Fallen Katusa to be honored at U.S. ceremonyNext month, the Korean War Veterans Memorial in Washington, D.C., will, for the first time, conduct a ceremony to recognize the names of the 4,360 Korean Augmentation to the United States Army (Katusa) soldiers who died in action.
The Korean War Veterans Memorial Foundation said it will hold a Katusa Verbal Wall of Remembrance Ceremony on June 25 at the memorial, to honor the South Koreans who were assigned to fight with U.S. troops against North Korean and Chinese armies during the Korean War, between July 1950 and July 1953.
Col. William E. Weber, chairman of the foundation, said that he wanted to spread awareness in the United States and across the world that “without the sacrifice of the 4,360 Katusa, more U.S. troops could have been killed.” Weber described the Katusa as “the sons of Korea as well as friends who sacrificed for the United States.”
Their names, compiled by the Korean government in both English and Korean, will be read out loud during the ceremony, hence the term “verbal wall.”
The Korean War Veterans Memorial, located near the Lincoln Memorial in Washington, was dedicated on July 27, 1995 and commemorates 36,574 American troops who died during the Korean War. Such a verbal ceremony has been held before for U.S. soldiers, but this is the first time it is being held for South Koreans killed in action. But the 4,360 Katusa soldiers were just the names that could be confirmed. The Korean military estimates over 43,000 Katusa soldiers took part in the Korean War, of which some 9,000 were killed and thousands more went missing in action.
But when a reporter from the JoongAng Ilbo visited the site on Tuesday afternoon, the memorial itself appeared quite run-down. The 19 stainless steel statues of soldiers from the U.S. Army, Marine, Navy and Air Force have become tarnished in various places. Likewise, mud has settled in the Pool of Remembrance, intended to reflect the human cost of war.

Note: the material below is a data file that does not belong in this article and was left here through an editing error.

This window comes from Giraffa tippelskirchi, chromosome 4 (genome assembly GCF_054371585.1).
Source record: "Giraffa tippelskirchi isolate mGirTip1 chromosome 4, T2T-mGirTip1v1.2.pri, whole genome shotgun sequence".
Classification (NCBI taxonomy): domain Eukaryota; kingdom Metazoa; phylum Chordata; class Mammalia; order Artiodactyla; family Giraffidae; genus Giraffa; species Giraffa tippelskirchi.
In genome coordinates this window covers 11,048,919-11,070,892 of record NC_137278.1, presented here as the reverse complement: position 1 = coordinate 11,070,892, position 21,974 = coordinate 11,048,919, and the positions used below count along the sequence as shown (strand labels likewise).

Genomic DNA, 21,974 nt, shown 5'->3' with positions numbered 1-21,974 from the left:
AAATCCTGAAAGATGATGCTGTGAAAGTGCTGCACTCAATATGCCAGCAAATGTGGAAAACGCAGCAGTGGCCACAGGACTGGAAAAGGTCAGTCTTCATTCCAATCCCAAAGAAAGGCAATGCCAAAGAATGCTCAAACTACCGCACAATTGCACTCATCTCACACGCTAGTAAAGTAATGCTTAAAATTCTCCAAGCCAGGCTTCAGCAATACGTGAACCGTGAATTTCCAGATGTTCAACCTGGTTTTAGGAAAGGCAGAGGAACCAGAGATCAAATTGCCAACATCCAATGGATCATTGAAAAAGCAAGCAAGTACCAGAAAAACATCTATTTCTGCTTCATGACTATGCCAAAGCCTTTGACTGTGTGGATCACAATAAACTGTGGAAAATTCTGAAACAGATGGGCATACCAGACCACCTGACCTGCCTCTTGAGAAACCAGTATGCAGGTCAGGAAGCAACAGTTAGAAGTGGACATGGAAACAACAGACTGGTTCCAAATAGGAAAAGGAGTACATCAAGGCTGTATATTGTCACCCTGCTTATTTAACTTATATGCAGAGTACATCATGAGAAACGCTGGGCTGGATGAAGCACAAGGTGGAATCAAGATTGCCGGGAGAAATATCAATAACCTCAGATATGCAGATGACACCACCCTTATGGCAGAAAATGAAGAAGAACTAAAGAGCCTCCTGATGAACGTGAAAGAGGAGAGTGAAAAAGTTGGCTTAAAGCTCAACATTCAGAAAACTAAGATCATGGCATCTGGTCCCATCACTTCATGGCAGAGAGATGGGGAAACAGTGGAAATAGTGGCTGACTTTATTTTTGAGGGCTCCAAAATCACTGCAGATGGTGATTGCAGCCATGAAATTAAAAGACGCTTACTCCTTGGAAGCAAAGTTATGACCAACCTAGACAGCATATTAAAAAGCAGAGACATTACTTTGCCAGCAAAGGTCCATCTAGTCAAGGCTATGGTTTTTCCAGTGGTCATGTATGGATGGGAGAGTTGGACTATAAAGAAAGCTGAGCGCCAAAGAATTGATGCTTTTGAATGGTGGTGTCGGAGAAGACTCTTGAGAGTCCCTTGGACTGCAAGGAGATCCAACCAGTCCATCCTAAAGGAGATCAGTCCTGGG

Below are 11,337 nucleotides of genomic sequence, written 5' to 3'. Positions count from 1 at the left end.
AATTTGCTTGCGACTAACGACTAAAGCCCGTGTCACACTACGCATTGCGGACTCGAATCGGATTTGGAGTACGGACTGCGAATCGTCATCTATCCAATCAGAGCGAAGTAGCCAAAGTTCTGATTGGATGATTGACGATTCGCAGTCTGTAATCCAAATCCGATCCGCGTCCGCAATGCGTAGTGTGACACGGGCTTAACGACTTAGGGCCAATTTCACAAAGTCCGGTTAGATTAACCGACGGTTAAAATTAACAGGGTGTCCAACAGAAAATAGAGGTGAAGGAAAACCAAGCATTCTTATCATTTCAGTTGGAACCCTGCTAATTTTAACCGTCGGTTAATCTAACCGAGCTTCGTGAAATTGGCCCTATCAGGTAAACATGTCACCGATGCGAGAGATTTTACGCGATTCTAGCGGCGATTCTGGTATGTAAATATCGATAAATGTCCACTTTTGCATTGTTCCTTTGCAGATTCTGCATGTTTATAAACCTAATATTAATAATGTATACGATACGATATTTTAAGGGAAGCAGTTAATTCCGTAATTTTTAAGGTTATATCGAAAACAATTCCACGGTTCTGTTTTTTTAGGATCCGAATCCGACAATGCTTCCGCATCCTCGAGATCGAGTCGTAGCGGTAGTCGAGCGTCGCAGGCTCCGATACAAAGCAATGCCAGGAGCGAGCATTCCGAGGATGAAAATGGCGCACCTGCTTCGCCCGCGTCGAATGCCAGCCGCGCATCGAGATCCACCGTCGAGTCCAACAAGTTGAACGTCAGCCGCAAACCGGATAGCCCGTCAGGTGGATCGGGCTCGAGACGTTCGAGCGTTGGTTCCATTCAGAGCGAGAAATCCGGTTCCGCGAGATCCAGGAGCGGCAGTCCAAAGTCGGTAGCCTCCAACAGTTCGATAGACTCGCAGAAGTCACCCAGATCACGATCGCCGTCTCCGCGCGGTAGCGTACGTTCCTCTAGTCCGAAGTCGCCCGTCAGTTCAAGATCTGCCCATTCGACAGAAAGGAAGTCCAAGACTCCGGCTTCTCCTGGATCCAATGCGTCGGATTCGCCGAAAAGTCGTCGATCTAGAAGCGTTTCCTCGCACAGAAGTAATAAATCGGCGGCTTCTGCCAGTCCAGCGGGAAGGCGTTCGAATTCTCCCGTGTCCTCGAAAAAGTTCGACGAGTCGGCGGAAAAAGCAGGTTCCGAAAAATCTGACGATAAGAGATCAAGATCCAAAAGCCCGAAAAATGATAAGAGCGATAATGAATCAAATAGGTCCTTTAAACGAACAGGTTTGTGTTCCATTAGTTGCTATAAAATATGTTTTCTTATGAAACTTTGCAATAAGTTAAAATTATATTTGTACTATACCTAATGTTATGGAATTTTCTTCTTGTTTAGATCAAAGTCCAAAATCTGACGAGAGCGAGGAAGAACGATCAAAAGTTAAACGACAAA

An inscription on the pool states: “Our nation honors her sons and daughters who answered the call to defend a country they never knew and a people they never met.” But some of the letters have faded, including the first letter in “met.”
It is also difficult to read the weathered names of the fallen soldiers, which are engraved in the marble tablet of the Wall of Remembrance. The white paint of the marble plaque inscribed with “Korean War Veterans Memorial” is also chipped, with the letter “V” almost completely gone.
This is in stark contrast to the Vietnam Veterans Memorial located just 200 meters away, which is decorated with bouquets of flowers and letters written by students. The Korean War memorial, on the other hand, had just a few wilted flower wreaths scattered about.
In a Nov. 10 article, the New York Times reported that the Korean War Veterans Memorial receives more support from Korea than it does from the United States.
There are now some 300 surviving Americans veterans of the so-called “Forgotten War,” mostly in their 80s and 90s.
This sparked the Korean War veterans and their families into action, including Edward Quinn, an 87-year-old decorated war hero. His brother, John Quinn, 64, discovered the shortage of funding by reading the article and began to raise money for the memorial. The elder Quinn graduated West Point in June 1950 and just weeks later, as a 21-year-old second lieutenant, he led men in the outbreak of the Korean War and was eventually awarded two Silver Stars for distinguished gallantry in action, among other medals.
They eventually came in touch with a member of the foundation, Mary Urquhart, 57, with whom they worked to raised funds for the maintenance and restoration of the memorial, and developed a plan to expand it.
On Feb. 24, the U.S. House of Representatives passed a bill calling for the construction of a “Wall of Remembrance” as an augmentation to the Pool of Remembrance to honor those who were killed in action, are missing in action or were held as prisoners. It also called for a means to incorporate the names of those killed in action by name and the number of Katusa who died.
Also proposed was the erection of a laminated glass wall encircling the back half of the Pool of Remembrance, intended to provide a sense of closure to the memorial.
The foundation will hold events on July 7 in Seoul and Oct. 4 in Washington to gather the funds for the project, which will cost some $3 million won ($2,531) for maintenance and restoration and $12 million for the installation of the glass wall and its maintenance.
BY KIM HYUN-KI, SARAH KIM [firstname.lastname@example.org]